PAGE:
Stocks in Asia Pacific were mixed on Thursday, following the U.S. Federal Reserve's overnight monetary policy decision and hints that the central bank is not considering a cut in interest rates at this moment.
In Hong Kong, the Hang Seng index added 0.84%, as of its final hour of trading. Shares of AIA soared 4.38%.
The in Australia, on the other hand, declined 0.59% to close at 6,338.40 as majority of the sectors slipped.
Markets in China and Japan are closed for holidays.
Overnight on Wall Street, stocks declined following signs that the Federal Reserve may not be considering rate cuts at the moment.
Federal Reserve officials voted to hold interest rates steady Wednesday, while Fed Chairman Jerome Powell said in a news conference that recent low inflationary pressures may only be "transitory." That dashed speculation the central bank was entertaining the idea of a rate cut because of tame inflation.
Data released earlier this week showed the core personal consumption expenditure price index remained unchanged in March and was up 1.6% year over year — below the Fed's 2% target. U.S. President Donald Trump had urged the Fed to cut rates by 1 percentage point this week because of low inflation.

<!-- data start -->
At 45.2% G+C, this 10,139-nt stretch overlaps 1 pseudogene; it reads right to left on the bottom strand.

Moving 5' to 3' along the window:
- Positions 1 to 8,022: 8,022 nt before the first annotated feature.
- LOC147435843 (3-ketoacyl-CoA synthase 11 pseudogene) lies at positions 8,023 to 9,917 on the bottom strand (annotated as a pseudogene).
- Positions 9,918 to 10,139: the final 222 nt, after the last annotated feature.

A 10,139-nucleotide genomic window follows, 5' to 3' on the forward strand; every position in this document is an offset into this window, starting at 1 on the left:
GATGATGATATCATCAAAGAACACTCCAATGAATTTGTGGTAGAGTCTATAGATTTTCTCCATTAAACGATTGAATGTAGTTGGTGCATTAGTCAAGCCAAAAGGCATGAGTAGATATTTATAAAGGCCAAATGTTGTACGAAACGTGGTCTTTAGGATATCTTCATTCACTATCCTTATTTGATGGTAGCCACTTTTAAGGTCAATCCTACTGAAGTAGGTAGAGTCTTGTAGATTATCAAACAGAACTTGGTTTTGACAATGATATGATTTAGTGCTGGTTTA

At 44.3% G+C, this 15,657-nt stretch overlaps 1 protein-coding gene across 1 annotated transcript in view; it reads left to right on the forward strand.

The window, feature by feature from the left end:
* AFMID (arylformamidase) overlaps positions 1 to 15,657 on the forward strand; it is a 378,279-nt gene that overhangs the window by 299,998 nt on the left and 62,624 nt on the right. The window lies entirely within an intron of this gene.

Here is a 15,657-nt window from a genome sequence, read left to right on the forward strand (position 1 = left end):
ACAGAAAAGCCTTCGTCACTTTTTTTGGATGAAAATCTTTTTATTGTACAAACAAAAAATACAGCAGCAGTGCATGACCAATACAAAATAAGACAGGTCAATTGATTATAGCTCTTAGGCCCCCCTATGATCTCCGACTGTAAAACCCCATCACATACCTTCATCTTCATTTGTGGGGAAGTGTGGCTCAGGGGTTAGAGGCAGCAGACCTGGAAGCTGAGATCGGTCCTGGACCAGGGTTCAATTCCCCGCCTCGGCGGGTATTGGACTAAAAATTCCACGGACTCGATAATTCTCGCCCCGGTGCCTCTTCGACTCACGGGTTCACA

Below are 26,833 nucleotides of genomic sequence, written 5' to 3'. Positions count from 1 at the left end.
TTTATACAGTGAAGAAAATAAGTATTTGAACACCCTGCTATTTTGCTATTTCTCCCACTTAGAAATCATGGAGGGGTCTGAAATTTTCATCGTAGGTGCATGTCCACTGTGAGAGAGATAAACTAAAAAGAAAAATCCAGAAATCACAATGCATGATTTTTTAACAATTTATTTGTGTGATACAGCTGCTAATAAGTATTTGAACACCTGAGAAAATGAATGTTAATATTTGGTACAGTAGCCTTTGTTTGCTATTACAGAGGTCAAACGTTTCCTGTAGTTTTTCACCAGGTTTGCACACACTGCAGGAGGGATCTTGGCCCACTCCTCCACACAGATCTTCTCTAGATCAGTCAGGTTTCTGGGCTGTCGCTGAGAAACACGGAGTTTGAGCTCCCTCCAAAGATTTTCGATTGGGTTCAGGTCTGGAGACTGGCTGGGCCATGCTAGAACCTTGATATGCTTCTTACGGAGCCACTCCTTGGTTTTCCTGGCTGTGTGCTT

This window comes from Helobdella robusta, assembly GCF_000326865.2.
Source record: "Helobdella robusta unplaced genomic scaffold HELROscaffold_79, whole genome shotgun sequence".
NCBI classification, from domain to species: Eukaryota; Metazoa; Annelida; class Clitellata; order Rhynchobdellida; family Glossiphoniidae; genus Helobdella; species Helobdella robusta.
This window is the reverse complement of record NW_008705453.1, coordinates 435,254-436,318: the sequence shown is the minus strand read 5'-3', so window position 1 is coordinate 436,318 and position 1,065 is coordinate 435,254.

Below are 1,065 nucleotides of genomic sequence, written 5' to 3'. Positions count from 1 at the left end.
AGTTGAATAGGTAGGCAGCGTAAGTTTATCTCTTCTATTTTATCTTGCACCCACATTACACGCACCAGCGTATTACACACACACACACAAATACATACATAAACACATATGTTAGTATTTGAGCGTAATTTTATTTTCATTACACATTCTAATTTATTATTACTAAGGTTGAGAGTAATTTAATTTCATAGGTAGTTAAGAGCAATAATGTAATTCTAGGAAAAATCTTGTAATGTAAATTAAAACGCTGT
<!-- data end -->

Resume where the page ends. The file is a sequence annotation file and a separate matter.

The U.S. dollar index, which tracks the greenback against a basket of its peers, was at 97.659 after a spike from the 97.2 handle in the previous session.
"The dollar should continue to strengthen for 2 main reasons — first the Fed chair made it very clear that when it comes to the economy he sees the glass half full. He expects the outlook to improve as the prior weakness eases. Secondly, he sees no reason to be talking about rate cuts," Kathy Lien, managing director of foreign exchange strategy at BK Asset Management, wrote in an overnight note.
"This view contrasts sharply with other central banks that have recently expressed concerns about growth and talked openly about the possibility of a response to counter that trend," Lien said.
On the U.S.-China trade front, sources told CNBC on Wednesday that a trade deal between the two economic powerhouses could be announced by next Friday.
One analyst told CNBC that the market reaction, if and when a deal is announced, could be "a little bit more muted" than expected.
"I think the market has been very much pricing in a big part of the deal being done," Tai Hui, chief Asia market strategist at J.P. Morgan Asset Management, told CNBC's "Squawk Box" on Thursday.
The , widely seen as a safe-haven currency, traded at 111.53 against the dollar after seeing highs below 111.2 yesterday. The was at $0.7019 after declining from levels above $0.704 yesterday.
Oil prices declined in the afternoon of Asian trading hours, with the international benchmark Brent crude futures contract slipping 0.44% at $71.86 per barrel and U.S. crude futures falling 0.41% at $63.34 per barrel.
— CNBC's Fred Imbert contributed to this report.